# Clarifying simple function [closed]

The goodness of a string follows these two rules:

• The goodness of a string containing one or more 'u's is 0
• otherwise, the goodness of a string is equal to the number of 'g's in the string

"gbbgb" is 2
"gubgb" is 0

``````#I understand this function
def goodness(s):
if s.count('u') > 0:
return 0
else:
return s.count('g')

#But not this one.
def best_slice(s, k):
''' s is str, k is an integer such that 0 <= k <= len(s). Return the starting index of the length-k slice of s with highest goodness. If k is zero, return -1.'''
stop = len(s) - k  # ?
best_start = -1 # ?
best_goodness = 0
for i in range(stop + 1):
cur_slice = s[i:i+k]
slice_goodness = goodness(cur_slice)
if slice_goodness > best_goodness:
best_start = i
best_goodness = slice_goodness
return best_start
``````

Can someone please explain this for me, I do not understand it.

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## closed as too localized by BasicWolf, Platinum Azure, martineau, Allan, talonmiesDec 11 '12 at 5:26

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what part dont you understand? – Joran Beasley Dec 10 '12 at 21:46

That code is not particularly pythonic. Consider this instead:

``````def goodness(s):
return 0 if 'u' in s else s.count('g')

def substrings(s, length):
"Generate all substrings of given length."
for i in range(len(s) - length + 1):
yield s[i:i+length]

print list(substrings('abcdefgh', 3)) # ['abc', 'bcd', 'cde', 'def', 'efg', 'fgh']

def best_slice(s, length):
"""Return the 'best' substring."""
return max(substrings(s, length), key=goodness)

print best_slice('abcgabgoguffg', 3) # 'gog'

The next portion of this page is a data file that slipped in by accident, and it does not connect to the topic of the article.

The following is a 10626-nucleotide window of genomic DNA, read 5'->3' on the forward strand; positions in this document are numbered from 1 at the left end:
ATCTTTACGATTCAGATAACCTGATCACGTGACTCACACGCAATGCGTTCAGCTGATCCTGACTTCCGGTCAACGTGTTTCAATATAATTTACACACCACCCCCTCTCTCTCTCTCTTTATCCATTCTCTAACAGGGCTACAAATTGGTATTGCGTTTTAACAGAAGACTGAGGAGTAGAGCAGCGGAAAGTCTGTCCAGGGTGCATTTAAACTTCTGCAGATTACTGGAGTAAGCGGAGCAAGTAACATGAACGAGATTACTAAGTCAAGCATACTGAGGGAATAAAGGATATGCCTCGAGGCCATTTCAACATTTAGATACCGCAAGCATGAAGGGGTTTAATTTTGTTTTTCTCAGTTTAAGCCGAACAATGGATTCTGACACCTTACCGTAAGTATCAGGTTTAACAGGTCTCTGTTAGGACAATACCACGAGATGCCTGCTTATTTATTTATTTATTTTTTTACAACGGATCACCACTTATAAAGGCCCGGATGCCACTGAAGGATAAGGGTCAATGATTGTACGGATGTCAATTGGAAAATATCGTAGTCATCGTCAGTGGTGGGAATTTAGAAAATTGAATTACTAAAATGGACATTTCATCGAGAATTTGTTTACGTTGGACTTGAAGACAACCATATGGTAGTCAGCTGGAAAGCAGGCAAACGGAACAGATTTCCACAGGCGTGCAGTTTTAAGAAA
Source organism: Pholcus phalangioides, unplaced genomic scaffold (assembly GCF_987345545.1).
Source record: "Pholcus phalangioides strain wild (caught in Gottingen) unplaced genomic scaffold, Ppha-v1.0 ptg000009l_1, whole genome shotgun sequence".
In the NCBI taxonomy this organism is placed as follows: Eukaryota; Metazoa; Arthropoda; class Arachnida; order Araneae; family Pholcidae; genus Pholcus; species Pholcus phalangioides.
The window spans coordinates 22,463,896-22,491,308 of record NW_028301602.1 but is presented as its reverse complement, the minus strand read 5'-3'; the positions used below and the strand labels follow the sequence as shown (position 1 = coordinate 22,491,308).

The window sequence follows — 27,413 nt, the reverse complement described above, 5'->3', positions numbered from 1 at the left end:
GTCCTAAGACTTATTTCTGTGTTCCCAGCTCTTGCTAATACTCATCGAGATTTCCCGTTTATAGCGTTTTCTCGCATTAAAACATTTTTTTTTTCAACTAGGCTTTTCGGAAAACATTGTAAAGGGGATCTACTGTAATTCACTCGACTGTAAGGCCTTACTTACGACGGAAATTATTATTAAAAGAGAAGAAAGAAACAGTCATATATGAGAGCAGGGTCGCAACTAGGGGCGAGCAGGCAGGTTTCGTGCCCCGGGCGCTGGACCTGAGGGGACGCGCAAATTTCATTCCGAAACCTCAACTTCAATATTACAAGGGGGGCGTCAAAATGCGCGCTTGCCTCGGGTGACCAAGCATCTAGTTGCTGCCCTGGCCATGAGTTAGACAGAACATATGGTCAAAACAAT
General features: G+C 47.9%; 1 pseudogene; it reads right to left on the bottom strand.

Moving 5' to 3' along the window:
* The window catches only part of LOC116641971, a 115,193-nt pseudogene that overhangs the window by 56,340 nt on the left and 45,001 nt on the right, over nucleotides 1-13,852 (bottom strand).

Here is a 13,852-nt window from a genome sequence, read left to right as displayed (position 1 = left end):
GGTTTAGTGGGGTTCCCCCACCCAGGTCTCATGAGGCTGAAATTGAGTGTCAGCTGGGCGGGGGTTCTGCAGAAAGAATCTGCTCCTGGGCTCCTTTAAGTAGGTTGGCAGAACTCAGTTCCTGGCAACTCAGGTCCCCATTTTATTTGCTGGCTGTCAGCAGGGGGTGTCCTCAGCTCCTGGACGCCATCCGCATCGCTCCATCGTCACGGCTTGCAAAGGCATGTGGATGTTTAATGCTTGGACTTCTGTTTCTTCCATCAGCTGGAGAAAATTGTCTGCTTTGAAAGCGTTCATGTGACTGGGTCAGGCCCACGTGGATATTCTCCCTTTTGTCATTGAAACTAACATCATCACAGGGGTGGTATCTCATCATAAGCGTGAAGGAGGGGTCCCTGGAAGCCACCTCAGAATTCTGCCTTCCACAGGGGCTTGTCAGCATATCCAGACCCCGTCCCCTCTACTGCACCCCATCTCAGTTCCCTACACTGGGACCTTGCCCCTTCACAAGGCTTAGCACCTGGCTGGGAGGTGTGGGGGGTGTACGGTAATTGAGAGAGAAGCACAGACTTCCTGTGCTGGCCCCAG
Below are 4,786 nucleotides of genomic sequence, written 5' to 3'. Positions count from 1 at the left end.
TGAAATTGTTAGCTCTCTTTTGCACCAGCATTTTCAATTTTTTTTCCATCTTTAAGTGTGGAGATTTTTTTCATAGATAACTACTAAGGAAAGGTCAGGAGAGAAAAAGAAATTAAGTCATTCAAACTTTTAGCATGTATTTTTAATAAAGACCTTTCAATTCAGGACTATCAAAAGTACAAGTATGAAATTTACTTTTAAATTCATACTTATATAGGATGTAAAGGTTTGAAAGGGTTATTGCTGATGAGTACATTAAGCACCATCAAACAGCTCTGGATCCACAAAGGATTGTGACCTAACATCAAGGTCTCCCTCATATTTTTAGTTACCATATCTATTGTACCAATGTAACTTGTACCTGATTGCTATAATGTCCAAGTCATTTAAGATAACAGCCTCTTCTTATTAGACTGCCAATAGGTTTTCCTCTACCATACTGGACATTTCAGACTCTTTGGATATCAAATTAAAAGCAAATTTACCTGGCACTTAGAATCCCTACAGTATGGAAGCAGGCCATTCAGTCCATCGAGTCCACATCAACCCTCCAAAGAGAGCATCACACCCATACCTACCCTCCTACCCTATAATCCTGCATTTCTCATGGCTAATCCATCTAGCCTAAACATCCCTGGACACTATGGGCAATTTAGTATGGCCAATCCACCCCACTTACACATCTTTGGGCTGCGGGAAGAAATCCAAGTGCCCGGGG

``````

Let us know if you have problems understanding this one.

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You are right that the function is not Pythonic, but you should also answer his question. What if it is someone else's code, or homework? Pointing out a more Pythonic solution is good, but only in addition to giving him the help he actually asked for. – Maxwell Hansen Dec 10 '12 at 22:06

The explanation in the first line of the function sums it up quite nicely, but let's go line through line explaining what's happening.

``````def best_slice(s, k):
''' s is str, k is an integer such that 0 <= k <= len(s). Return the starting index of the length-k slice of s with highest goodness. If k is zero, return -1.'''
``````

Alright, so we've got a function that goes through a string, finding the slice of the string with the highest "goodness". `s` represents the string, and `k` is the length of the slice.

``````    stop = len(s) - k  # ?
``````

This line tells us when to stop looping through slices of `s`. We do not need to go farther than this because `len(s) - k` is the last possible starting slice index of length `k` in the string.

``````    best_start = -1 # ?
``````

`best_start` is what we will return if `slice_goodness` is never greater than `best_goodness` in our for loop. Thus, the function returns -1 if `k` is less than 0.

``````    best_goodness = 0
``````

We set this to 0 so we can loop through all of the slices checking for a goodness higher than 0. Strictly speaking, this variable is not necessary, but it's better to have a named variable than a magic number 0 in our loop. It adds clarity but is not technically needed.

``````    for i in range(stop + 1):
cur_slice = s[i:i+k]
slice_goodness = goodness(cur_slice)
``````

Now we go through the function getting the goodness of slices.

``````    if slice_goodness > best_goodness:
best_start = i
best_goodness = slice_goodness

return best_start
``````

And if the slice is our best slice yet, we save it to be tested against further slices, and save it's index to be returned in case it is the best slice.

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Why `best_start = -1`? Read the specification. It says if `k = 0` return -1, so that's what will happen.

Other than that it's trying every possible slice of length k.

For example,

string: "asgeksv" k = 5

then, "asgek", "sgeks" and "geksv" are tried out for best goodness value.

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